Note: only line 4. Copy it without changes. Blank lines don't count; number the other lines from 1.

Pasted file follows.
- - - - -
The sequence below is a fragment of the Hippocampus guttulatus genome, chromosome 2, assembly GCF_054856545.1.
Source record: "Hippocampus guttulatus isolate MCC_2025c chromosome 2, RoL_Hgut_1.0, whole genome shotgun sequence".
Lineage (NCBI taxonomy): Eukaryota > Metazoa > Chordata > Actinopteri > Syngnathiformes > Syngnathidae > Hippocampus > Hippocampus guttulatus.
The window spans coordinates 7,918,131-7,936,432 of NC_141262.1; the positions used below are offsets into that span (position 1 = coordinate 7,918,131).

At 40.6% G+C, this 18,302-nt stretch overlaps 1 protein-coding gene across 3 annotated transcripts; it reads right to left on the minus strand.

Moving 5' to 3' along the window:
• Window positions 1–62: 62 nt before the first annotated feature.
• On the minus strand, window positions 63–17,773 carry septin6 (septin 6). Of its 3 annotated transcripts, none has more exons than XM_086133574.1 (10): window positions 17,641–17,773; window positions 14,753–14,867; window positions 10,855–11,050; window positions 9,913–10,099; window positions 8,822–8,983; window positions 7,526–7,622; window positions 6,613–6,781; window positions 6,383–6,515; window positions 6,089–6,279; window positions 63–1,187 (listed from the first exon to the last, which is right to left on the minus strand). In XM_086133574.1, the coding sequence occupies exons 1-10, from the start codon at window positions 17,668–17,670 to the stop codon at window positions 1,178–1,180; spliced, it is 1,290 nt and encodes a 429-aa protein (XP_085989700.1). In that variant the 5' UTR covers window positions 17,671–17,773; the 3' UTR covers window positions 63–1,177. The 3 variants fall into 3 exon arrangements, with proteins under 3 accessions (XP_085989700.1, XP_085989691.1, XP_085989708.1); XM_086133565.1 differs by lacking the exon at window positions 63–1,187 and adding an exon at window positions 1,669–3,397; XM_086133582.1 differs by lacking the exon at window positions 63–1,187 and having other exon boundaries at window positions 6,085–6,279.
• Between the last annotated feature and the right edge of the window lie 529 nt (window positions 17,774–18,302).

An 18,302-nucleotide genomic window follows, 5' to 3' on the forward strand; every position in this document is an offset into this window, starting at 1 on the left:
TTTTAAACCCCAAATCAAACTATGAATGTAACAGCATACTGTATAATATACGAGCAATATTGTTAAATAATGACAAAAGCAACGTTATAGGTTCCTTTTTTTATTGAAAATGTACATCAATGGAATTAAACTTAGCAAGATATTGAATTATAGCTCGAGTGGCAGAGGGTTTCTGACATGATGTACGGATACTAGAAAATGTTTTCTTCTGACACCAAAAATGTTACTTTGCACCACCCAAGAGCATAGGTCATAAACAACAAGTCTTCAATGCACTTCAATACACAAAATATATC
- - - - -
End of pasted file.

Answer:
The window spans coordinates 7,918,131-7,936,432 of NC_141262.1; the positions used below are offsets into that span (position 1 = coordinate 7,918,131).